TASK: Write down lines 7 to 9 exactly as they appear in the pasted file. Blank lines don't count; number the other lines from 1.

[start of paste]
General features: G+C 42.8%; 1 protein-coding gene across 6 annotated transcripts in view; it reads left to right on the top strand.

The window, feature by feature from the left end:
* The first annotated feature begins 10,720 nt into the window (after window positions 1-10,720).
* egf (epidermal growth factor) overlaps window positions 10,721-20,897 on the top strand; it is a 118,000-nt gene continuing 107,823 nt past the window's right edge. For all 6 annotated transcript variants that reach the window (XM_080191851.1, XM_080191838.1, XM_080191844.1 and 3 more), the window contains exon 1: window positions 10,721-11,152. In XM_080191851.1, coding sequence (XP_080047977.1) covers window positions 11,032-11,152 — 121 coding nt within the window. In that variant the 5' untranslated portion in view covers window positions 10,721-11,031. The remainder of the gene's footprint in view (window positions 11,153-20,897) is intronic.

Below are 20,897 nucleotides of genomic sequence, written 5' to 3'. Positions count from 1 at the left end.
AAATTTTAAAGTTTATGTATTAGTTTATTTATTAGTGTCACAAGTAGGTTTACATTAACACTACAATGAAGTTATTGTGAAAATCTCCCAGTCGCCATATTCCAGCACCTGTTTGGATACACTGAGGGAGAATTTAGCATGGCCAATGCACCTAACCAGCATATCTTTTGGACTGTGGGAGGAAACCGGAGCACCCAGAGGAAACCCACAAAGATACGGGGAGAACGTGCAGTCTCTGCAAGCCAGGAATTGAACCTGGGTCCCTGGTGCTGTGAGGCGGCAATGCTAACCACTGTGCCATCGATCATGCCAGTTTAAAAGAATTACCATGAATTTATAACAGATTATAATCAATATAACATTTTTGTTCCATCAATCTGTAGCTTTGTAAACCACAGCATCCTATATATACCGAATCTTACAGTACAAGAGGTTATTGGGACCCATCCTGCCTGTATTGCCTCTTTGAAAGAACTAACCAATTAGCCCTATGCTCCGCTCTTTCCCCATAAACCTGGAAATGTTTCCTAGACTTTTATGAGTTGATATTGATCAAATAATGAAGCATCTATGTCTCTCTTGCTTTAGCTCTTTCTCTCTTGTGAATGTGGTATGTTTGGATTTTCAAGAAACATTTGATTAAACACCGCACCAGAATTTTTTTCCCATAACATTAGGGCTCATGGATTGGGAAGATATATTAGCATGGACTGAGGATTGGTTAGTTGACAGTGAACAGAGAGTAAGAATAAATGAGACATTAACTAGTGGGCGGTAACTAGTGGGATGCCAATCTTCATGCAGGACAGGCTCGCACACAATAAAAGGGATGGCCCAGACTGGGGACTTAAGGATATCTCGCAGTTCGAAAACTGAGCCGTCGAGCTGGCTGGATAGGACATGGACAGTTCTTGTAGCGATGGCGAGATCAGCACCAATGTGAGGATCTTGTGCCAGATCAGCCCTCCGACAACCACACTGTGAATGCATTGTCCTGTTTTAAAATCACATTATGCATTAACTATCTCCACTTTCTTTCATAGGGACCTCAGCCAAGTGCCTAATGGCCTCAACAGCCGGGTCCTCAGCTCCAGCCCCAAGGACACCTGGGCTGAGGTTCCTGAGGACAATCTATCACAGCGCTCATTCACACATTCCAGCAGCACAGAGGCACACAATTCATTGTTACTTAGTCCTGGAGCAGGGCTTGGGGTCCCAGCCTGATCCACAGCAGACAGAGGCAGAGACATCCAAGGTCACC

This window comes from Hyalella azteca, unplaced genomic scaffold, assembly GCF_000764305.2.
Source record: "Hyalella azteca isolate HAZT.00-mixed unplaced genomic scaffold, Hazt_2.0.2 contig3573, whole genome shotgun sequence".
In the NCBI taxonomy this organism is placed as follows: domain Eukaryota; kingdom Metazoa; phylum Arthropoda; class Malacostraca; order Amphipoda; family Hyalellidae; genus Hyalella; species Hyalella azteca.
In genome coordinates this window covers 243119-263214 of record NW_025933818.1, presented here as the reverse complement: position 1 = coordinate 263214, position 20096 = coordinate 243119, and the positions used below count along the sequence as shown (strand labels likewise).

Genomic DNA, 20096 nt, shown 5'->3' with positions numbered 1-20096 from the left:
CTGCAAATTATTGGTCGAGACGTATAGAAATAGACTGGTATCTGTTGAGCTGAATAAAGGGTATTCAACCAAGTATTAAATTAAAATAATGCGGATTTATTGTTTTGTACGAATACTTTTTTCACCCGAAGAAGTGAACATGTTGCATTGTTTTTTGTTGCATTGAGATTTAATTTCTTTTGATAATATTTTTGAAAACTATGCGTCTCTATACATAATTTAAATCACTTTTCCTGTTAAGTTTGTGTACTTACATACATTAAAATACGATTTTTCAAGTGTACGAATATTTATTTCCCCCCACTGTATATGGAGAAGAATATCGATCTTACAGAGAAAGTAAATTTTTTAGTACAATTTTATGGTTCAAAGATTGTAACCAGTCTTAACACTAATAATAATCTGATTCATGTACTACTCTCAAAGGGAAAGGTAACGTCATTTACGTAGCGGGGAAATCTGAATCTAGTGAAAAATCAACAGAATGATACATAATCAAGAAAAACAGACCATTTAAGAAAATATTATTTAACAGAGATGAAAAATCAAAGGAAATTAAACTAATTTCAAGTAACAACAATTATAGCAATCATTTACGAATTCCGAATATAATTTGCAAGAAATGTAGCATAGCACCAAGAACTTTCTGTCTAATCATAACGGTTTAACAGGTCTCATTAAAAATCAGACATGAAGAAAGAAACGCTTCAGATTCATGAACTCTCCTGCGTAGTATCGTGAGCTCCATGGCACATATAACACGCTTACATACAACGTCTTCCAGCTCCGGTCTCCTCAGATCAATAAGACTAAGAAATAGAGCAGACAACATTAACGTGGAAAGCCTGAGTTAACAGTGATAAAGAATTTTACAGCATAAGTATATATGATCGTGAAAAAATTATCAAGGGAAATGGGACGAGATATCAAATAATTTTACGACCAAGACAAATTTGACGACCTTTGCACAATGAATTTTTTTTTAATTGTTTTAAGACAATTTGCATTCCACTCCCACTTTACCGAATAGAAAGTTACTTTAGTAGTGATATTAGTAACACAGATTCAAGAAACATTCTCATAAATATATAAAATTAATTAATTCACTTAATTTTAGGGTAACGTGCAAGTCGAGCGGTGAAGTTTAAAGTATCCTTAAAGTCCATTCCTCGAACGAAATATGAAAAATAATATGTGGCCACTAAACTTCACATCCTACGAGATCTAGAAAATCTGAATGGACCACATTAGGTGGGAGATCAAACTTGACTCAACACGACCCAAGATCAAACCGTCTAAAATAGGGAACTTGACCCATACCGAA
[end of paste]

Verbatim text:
This window comes from Hyalella azteca, unplaced genomic scaffold, assembly GCF_000764305.2.
Source record: "Hyalella azteca isolate HAZT.00-mixed unplaced genomic scaffold, Hazt_2.0.2 contig3573, whole genome shotgun sequence".
In the NCBI taxonomy this organism is placed as follows: domain Eukaryota; kingdom Metazoa; phylum Arthropoda; class Malacostraca; order Amphipoda; family Hyalellidae; genus Hyalella; species Hyalella azteca.